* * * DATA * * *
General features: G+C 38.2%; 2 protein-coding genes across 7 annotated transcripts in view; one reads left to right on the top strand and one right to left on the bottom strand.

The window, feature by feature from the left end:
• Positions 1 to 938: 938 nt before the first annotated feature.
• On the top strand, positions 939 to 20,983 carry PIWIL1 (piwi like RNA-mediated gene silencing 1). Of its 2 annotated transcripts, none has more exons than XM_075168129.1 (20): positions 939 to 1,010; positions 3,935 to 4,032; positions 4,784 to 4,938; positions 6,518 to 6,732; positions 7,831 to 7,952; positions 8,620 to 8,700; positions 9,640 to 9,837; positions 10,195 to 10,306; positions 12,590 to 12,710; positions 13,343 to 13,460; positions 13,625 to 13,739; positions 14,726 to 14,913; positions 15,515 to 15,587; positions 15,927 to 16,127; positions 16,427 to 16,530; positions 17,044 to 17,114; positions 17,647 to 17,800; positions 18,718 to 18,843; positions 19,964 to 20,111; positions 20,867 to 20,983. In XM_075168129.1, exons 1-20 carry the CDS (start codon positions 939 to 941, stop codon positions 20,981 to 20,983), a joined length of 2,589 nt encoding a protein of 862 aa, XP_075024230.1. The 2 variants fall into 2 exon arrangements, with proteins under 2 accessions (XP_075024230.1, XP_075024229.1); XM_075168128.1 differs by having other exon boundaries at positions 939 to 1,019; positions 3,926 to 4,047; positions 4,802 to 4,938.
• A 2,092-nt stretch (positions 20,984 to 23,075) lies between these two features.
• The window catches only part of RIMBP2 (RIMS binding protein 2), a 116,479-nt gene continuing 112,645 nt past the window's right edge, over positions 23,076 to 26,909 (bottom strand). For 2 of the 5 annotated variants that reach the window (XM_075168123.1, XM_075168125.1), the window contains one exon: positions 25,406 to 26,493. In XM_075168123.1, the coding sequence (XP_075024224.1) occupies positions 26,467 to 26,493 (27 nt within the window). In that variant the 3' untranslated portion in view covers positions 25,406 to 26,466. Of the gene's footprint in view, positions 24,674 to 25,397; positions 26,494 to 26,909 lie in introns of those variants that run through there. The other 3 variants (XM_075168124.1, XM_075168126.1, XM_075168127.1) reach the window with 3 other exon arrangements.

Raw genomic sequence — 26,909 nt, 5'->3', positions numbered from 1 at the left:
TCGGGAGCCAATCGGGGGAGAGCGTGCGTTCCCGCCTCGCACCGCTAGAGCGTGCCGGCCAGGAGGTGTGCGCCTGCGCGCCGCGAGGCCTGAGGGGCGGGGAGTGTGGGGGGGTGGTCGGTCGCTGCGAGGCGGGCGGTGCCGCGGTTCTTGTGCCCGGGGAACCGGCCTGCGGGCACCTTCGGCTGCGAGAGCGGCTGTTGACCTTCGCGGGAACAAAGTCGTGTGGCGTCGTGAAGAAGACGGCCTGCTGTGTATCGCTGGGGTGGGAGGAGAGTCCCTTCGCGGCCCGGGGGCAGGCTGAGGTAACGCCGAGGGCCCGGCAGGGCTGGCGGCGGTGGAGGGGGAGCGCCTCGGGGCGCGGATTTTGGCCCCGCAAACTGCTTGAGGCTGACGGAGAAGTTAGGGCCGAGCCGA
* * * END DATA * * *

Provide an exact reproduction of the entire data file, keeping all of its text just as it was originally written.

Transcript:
General features: G+C 38.2%; 2 protein-coding genes across 7 annotated transcripts in view; one reads left to right on the top strand and one right to left on the bottom strand.

The window, feature by feature from the left end:
• Positions 1 to 938: 938 nt before the first annotated feature.
• On the top strand, positions 939 to 20,983 carry PIWIL1 (piwi like RNA-mediated gene silencing 1). Of its 2 annotated transcripts, none has more exons than XM_075168129.1 (20): positions 939 to 1,010; positions 3,935 to 4,032; positions 4,784 to 4,938; positions 6,518 to 6,732; positions 7,831 to 7,952; positions 8,620 to 8,700; positions 9,640 to 9,837; positions 10,195 to 10,306; positions 12,590 to 12,710; positions 13,343 to 13,460; positions 13,625 to 13,739; positions 14,726 to 14,913; positions 15,515 to 15,587; positions 15,927 to 16,127; positions 16,427 to 16,530; positions 17,044 to 17,114; positions 17,647 to 17,800; positions 18,718 to 18,843; positions 19,964 to 20,111; positions 20,867 to 20,983. In XM_075168129.1, exons 1-20 carry the CDS (start codon positions 939 to 941, stop codon positions 20,981 to 20,983), a joined length of 2,589 nt encoding a protein of 862 aa, XP_075024230.1. The 2 variants fall into 2 exon arrangements, with proteins under 2 accessions (XP_075024230.1, XP_075024229.1); XM_075168128.1 differs by having other exon boundaries at positions 939 to 1,019; positions 3,926 to 4,047; positions 4,802 to 4,938.
• A 2,092-nt stretch (positions 20,984 to 23,075) lies between these two features.
• The window catches only part of RIMBP2 (RIMS binding protein 2), a 116,479-nt gene continuing 112,645 nt past the window's right edge, over positions 23,076 to 26,909 (bottom strand). For 2 of the 5 annotated variants that reach the window (XM_075168123.1, XM_075168125.1), the window contains one exon: positions 25,406 to 26,493. In XM_075168123.1, the coding sequence (XP_075024224.1) occupies positions 26,467 to 26,493 (27 nt within the window). In that variant the 3' untranslated portion in view covers positions 25,406 to 26,466. Of the gene's footprint in view, positions 24,674 to 25,397; positions 26,494 to 26,909 lie in introns of those variants that run through there. The other 3 variants (XM_075168124.1, XM_075168126.1, XM_075168127.1) reach the window with 3 other exon arrangements.

Raw genomic sequence — 26,909 nt, 5'->3', positions numbered from 1 at the left:
TCGGGAGCCAATCGGGGGAGAGCGTGCGTTCCCGCCTCGCACCGCTAGAGCGTGCCGGCCAGGAGGTGTGCGCCTGCGCGCCGCGAGGCCTGAGGGGCGGGGAGTGTGGGGGGGTGGTCGGTCGCTGCGAGGCGGGCGGTGCCGCGGTTCTTGTGCCCGGGGAACCGGCCTGCGGGCACCTTCGGCTGCGAGAGCGGCTGTTGACCTTCGCGGGAACAAAGTCGTGTGGCGTCGTGAAGAAGACGGCCTGCTGTGTATCGCTGGGGTGGGAGGAGAGTCCCTTCGCGGCCCGGGGGCAGGCTGAGGTAACGCCGAGGGCCCGGCAGGGCTGGCGGCGGTGGAGGGGGAGCGCCTCGGGGCGCGGATTTTGGCCCCGCAAACTGCTTGAGGCTGACGGAGAAGTTAGGGCCGAGCCGA